Public accommodations for persons with disabilities have expanded so significantly in recent years that the juxtaposition of a staircase and a ramp scarcely raises an eyebrow. We see it all the time. And that’s perfectly normal: after all, it’s been the law since 1990. But how are we supposed to respond when we see handicapped accessible design that falls short of its goals? Take this example, at a storefront near Houma, Louisiana.Is it obvious what’s wrong? If not, let’s take a view from another angle.It’s nothing more than a stairwell, without any real accommodations for wheelchairs. But you can’t say they didn’t try. The railing in the middle divides two approaches: the one on the left involves conventional stairs, and the one on the right provides a ramp…for just the first step. Stairs the rest of the way. For a wheelchair-bound individual, this is useless.
Why does this even exist? My guess is it involved a situation where the budget collided with design in a particularly inopportune fashion. The owner’s property was physically large enough that it exceeded the minimum standards that make it compulsory to accommodate an existing storefront with a ramp (per the ADA). But the design was faulty from the get-go, placing the start point of the ramp at the same location as the stairs, only to learn that—as is usually the case—a ramp at that size would be too steep and would violate stipulations. We can imagine, looking at the second photo, that if the ramp were to continue, it would employ a grade change that is not reasonable for a wheelchair to ascend. The property manager realized the mistake halfway through construction, so he/she aborted the project and let the stairs take over, absorbing the cost for non-compliance, which in all likelihood, results in a fine that is less onerous than the construction cost.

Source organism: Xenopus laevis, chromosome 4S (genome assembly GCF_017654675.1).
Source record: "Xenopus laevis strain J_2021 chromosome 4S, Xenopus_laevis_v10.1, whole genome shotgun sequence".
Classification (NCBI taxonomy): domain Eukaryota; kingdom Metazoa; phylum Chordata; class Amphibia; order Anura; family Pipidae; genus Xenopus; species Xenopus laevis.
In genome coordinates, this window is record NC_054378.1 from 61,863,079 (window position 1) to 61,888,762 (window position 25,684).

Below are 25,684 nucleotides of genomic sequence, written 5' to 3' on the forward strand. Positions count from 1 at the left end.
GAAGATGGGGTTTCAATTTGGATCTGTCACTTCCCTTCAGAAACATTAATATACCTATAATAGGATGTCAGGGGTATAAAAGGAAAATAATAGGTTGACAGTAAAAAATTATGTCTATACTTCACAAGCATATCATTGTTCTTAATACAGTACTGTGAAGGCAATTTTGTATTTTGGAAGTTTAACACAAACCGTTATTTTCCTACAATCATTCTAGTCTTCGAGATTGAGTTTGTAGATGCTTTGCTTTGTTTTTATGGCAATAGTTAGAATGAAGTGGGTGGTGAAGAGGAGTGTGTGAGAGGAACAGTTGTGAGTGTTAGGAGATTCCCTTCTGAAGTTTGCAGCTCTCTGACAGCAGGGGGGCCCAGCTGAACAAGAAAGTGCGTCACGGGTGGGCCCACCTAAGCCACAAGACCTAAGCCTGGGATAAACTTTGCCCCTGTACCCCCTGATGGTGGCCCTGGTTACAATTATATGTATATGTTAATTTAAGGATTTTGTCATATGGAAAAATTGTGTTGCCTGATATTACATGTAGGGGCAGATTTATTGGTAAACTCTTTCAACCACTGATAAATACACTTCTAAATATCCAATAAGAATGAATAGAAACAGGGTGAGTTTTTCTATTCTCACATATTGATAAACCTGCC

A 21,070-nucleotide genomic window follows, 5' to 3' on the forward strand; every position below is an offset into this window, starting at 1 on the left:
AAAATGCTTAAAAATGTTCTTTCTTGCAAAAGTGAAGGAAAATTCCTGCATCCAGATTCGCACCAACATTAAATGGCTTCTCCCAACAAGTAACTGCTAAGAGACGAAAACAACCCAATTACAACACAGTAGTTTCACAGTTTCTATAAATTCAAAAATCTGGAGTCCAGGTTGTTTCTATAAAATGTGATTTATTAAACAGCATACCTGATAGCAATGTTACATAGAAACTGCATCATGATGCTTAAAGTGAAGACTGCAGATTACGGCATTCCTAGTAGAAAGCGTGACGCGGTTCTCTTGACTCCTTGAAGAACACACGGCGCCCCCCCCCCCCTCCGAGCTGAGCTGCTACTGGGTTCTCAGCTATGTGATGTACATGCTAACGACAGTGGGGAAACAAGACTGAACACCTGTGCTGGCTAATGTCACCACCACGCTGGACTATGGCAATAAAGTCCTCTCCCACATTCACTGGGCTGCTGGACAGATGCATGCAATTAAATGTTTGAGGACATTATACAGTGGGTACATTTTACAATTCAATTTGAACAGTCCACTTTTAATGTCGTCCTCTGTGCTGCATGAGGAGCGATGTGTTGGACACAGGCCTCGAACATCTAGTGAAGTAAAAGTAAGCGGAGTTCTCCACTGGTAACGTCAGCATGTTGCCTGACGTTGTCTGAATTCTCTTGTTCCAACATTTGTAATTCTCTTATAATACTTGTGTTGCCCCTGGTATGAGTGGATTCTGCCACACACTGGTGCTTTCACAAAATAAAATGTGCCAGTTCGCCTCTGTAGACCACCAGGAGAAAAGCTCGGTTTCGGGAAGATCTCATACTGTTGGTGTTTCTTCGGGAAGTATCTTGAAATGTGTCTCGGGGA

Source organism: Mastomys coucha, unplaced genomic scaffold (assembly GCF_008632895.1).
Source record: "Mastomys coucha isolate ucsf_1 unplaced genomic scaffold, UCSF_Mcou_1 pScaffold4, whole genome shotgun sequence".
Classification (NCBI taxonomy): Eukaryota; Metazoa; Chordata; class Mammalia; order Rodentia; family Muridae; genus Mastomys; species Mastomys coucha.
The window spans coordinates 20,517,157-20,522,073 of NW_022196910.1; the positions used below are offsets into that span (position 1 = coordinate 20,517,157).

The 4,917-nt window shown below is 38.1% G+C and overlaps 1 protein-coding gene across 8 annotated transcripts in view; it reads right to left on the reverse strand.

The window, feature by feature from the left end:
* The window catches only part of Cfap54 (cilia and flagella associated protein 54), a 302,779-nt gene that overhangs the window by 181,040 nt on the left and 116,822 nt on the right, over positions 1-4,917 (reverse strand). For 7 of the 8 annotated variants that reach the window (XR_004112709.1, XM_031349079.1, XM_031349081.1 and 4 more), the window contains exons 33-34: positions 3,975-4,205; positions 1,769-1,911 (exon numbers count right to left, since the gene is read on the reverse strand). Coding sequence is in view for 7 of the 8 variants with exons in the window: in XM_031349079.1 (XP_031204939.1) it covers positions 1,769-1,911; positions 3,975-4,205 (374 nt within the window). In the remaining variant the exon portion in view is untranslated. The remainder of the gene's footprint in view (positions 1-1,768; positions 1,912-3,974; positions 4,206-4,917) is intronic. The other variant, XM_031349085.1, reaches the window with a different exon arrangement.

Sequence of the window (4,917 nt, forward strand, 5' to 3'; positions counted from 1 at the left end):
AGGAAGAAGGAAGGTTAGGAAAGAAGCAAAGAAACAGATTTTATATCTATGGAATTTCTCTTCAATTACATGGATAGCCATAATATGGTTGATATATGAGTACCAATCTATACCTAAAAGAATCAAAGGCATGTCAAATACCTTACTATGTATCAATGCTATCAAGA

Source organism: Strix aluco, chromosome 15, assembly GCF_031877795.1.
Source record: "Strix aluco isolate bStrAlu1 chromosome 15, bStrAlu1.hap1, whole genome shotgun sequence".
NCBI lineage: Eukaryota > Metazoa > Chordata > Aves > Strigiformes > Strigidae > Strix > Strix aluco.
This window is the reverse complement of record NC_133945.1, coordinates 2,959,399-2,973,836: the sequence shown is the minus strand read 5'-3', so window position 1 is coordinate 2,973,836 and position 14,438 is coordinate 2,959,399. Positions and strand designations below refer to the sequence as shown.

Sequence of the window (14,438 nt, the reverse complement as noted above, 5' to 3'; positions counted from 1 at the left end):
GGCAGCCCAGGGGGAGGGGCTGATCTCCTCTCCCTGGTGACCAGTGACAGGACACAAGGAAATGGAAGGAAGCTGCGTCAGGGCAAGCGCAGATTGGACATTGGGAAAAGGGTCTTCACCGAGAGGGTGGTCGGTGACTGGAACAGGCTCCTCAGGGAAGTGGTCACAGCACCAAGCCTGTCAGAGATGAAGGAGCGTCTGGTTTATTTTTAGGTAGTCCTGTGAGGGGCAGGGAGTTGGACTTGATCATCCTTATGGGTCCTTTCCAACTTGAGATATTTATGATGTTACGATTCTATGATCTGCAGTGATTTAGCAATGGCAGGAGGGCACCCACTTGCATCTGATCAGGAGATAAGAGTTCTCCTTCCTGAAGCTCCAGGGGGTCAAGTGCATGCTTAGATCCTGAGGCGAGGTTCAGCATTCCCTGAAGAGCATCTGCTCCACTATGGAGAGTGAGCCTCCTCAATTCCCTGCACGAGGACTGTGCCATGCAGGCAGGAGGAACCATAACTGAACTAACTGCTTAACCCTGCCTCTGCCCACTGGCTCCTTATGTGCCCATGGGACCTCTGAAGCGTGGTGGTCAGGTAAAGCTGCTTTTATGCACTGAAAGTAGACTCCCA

That’s just my guess. But it offers all the evidence we need that an elaborate array of building codes and design parameters are essential at making these ramps work. They might seem simple at first blush, but virtually no two stairways are 100% identical, and—if an elevator is not feasible or is cost-prohibitive—the ramp often requires considerably more space in a building whose massing or topographical configuration might not lend itself well to a bulky new accommodation at an entrance. I’ve identified other eccentric solutions in the past, from an outdoor sidewalk along a hilly portion of a city street in Jackson, Mississippi, to an enormous ramp in a building in West Virginia that took up the entire hallway, thereby forcing everyone to zigzag.
Then, of course, when we encounter a failure like this ramp in Houma, we witness the necessity not just for code enforcement, but for enforcement that has actual teeth. It might sound like I’m advocating for governmental heavy-handedness, but, in this case, without it, we encounter a failed Pareto improvement: no one is better off, and the property owner squandered at least a few thousand dollars. Meanwhile, the tenant at the store is unable to sell products to any unaccompanied individual who cannot manage stairs, resulting in a devalued store space.
The average household skateboard ramp has better construction than this. Time to get out that plywood and a handful of nails.